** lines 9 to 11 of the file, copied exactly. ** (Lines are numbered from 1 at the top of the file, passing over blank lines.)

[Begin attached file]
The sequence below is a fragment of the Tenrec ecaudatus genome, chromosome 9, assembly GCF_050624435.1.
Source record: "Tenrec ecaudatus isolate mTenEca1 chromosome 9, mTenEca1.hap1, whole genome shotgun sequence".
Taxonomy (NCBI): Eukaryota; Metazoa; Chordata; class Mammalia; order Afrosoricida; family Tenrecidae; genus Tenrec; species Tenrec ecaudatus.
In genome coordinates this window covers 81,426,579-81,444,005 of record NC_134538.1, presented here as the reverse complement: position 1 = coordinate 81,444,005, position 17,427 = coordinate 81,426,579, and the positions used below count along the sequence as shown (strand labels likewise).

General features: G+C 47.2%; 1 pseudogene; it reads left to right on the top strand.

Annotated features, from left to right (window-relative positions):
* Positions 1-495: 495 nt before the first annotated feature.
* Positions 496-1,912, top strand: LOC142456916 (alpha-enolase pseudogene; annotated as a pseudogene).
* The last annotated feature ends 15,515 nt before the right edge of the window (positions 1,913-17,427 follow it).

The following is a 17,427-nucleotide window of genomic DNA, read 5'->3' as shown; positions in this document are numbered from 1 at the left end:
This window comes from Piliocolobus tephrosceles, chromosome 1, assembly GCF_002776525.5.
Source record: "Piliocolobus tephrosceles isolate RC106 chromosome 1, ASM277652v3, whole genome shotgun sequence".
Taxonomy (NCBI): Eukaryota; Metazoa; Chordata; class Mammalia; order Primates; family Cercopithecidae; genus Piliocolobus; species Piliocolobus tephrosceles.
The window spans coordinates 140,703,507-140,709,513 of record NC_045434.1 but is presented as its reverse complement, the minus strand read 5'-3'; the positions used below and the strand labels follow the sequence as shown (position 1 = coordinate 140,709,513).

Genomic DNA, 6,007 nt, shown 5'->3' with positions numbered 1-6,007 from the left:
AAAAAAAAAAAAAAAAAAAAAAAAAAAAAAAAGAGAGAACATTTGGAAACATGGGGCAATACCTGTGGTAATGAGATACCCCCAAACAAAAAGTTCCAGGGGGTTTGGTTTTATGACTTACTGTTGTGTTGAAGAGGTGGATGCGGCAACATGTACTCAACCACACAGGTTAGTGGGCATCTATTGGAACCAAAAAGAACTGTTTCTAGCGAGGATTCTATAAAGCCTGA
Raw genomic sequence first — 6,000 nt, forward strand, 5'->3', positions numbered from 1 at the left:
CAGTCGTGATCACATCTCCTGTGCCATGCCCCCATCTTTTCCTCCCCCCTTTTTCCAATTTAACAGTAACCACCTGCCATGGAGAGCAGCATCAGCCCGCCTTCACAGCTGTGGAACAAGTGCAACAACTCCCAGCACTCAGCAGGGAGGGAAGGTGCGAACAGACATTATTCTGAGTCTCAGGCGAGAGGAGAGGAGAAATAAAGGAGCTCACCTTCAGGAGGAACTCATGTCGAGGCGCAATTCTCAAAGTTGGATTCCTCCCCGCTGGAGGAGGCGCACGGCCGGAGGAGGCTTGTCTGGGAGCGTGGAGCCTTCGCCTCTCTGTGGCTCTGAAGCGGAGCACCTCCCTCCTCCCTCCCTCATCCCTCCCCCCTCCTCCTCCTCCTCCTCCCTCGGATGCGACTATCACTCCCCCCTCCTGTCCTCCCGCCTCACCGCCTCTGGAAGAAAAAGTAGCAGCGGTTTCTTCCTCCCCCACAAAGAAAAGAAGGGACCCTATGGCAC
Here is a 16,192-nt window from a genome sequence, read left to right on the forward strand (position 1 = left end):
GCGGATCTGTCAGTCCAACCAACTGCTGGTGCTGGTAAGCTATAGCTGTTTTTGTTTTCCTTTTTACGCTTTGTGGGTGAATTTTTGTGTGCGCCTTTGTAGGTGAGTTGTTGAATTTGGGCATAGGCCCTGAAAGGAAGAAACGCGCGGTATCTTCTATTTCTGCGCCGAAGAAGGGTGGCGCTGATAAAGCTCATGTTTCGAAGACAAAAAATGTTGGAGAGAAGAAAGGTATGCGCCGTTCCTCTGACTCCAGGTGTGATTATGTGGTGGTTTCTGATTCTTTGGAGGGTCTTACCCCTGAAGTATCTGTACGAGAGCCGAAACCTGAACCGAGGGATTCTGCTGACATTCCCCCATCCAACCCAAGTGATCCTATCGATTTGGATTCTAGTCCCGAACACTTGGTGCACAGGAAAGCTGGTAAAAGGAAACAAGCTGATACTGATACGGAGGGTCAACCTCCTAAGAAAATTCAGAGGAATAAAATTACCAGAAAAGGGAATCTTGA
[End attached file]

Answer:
* The last annotated feature ends 15,515 nt before the right edge of the window (positions 1,913-17,427 follow it).

The following is a 17,427-nucleotide window of genomic DNA, read 5'->3' as shown; positions in this document are numbered from 1 at the left end:
This window comes from Piliocolobus tephrosceles, chromosome 1, assembly GCF_002776525.5.